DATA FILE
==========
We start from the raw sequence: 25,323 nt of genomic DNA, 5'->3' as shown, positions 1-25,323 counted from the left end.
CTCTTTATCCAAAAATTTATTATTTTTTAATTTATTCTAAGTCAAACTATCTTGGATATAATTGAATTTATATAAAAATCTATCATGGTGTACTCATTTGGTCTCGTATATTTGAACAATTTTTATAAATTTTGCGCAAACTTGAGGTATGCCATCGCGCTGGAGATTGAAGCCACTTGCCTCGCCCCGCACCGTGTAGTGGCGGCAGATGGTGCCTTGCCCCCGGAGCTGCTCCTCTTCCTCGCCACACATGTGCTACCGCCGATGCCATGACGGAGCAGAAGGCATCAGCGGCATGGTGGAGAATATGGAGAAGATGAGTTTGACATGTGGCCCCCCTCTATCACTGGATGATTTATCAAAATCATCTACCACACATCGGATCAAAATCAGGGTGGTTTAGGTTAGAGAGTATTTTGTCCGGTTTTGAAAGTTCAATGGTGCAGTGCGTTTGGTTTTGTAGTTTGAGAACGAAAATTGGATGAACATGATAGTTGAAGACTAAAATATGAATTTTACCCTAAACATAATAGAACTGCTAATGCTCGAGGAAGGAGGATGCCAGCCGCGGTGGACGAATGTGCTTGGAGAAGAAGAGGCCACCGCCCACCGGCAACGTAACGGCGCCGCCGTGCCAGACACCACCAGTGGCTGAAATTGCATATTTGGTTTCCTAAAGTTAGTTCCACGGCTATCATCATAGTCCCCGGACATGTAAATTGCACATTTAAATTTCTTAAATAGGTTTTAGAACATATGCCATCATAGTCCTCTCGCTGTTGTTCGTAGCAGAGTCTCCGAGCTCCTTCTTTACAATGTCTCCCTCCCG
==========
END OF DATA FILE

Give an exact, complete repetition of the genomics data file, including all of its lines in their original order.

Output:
We start from the raw sequence: 25,323 nt of genomic DNA, 5'->3' as shown, positions 1-25,323 counted from the left end.
CTCTTTATCCAAAAATTTATTATTTTTTAATTTATTCTAAGTCAAACTATCTTGGATATAATTGAATTTATATAAAAATCTATCATGGTGTACTCATTTGGTCTCGTATATTTGAACAATTTTTATAAATTTTGCGCAAACTTGAGGTATGCCATCGCGCTGGAGATTGAAGCCACTTGCCTCGCCCCGCACCGTGTAGTGGCGGCAGATGGTGCCTTGCCCCCGGAGCTGCTCCTCTTCCTCGCCACACATGTGCTACCGCCGATGCCATGACGGAGCAGAAGGCATCAGCGGCATGGTGGAGAATATGGAGAAGATGAGTTTGACATGTGGCCCCCCTCTATCACTGGATGATTTATCAAAATCATCTACCACACATCGGATCAAAATCAGGGTGGTTTAGGTTAGAGAGTATTTTGTCCGGTTTTGAAAGTTCAATGGTGCAGTGCGTTTGGTTTTGTAGTTTGAGAACGAAAATTGGATGAACATGATAGTTGAAGACTAAAATATGAATTTTACCCTAAACATAATAGAACTGCTAATGCTCGAGGAAGGAGGATGCCAGCCGCGGTGGACGAATGTGCTTGGAGAAGAAGAGGCCACCGCCCACCGGCAACGTAACGGCGCCGCCGTGCCAGACACCACCAGTGGCTGAAATTGCATATTTGGTTTCCTAAAGTTAGTTCCACGGCTATCATCATAGTCCCCGGACATGTAAATTGCACATTTAAATTTCTTAAATAGGTTTTAGAACATATGCCATCATAGTCCTCTCGCTGTTGTTCGTAGCAGAGTCTCCGAGCTCCTTCTTTACAATGTCTCCCTCCCG